Pandemic Lending Lessons Put Into Play

Five lending leaders offer new insights about old values as they put new strategies into place to protect their cooperative and members.

Back in June, lenders from five credit unions of diverse size and geography talked with about what was then a global pandemic. Now, we know it was only the beginning of a long-lasting health and economic crisis.

The result was a piece titled Lending Pros Share Pandemic-Fueled Lending Lessons.

As the United States enters the second year of the pandemic, these leaders talked again with to offer insights on what they’ve learned and how they’ve put those learnings into action.

Here’s what they said.

Notre Dame Federal Credit Union

Tom Gryp, President and CEO, Notre Dame Federal Credit Union

Tom Gryp joined Notre Dame FCU ($855.5M, Notre Dame, IN) as its president and CEO in September 2010.

Do you have deferral programs or other special arrangements in place for members?

Tom Gryp: We’re still offering deferral programs; however, the quantity of inquiries has dropped significantly since the beginning of the pandemic. At the end of the year, less than one-half of 1% of our entire loan portfolio was in some form of deferral status, with that number declining steadily each month. Fortunately, nearly all of the loans coming out of deferral are returning to their normal payment schedule without any issues. So as far as we are concerned, the deferral efforts have achieved their intended goal.

What have you learned in the past year that you’re building on in 2021?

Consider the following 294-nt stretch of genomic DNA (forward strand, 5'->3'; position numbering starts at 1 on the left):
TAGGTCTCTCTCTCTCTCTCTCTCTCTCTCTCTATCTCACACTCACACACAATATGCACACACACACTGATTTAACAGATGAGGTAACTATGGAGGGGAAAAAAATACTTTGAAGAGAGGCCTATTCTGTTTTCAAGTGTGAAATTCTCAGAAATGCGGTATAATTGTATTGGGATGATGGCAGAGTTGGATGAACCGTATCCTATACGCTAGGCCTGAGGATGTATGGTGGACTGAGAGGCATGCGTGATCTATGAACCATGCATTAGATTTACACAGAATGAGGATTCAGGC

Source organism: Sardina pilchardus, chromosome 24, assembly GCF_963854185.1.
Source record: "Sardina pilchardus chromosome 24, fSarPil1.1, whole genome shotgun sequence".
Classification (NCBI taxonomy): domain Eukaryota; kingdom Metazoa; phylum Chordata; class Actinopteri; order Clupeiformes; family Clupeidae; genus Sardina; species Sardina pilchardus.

TG: The lessons are common sense in nature, but it’s still nice to see validation during this crisis.

Lesson No. 1: Be proactive with your members. Reach out to them before they reach out to you.

Lesson No. 2: Really and I mean really put your members’ interests first, not your own. When our members win, we win. Trust is a rare and precious commodity that must be earned by actions, not words. When members and the credit union trust each other, everyone is better for it. We are seeing this each and every day of this pandemic.

What are the biggest challenges and opportunities in your market for loan products?

TG: The opportunities have not changed. Opportunities always exist if you’re faster than your competitors in identifying needs and being the first to provide solutions that meet those needs.

The challenges are the same as well, with the biggest being ourselves. Too many of us are trapped in our own paradigms of how we see ourselves and our organizations and what we can or should do.

The second challenge is speed to market. We can only create new products at the speed set by our own creativity and our core provider’s ability to bring those products to life. We’re fortunate that our core provider, CU*Answers, is a credit union-owned cooperative that has tools that allow us to bring new products to market scary fast. That allows us to connect our desire to solve a member problem with the ability to get it done.

Bonus question: What impact has your work during the pandemic had on members?

TG: Obviously, our members know that answer better than us. All we can do is keep trying and adjusting, hoping what we do is enough. However, it still comes back to trust. If our members trust us and we trust them, we’ll make more correct decisions than mistakes, and we will help more than we hurt.

At the end of the day, we’re all human beings trying to make our way through uncharted waters. The best we can do is be honest with each other and try to do what is right each and every day. If our members see this and believe in us, then we are doing all we can as their financial cooperative.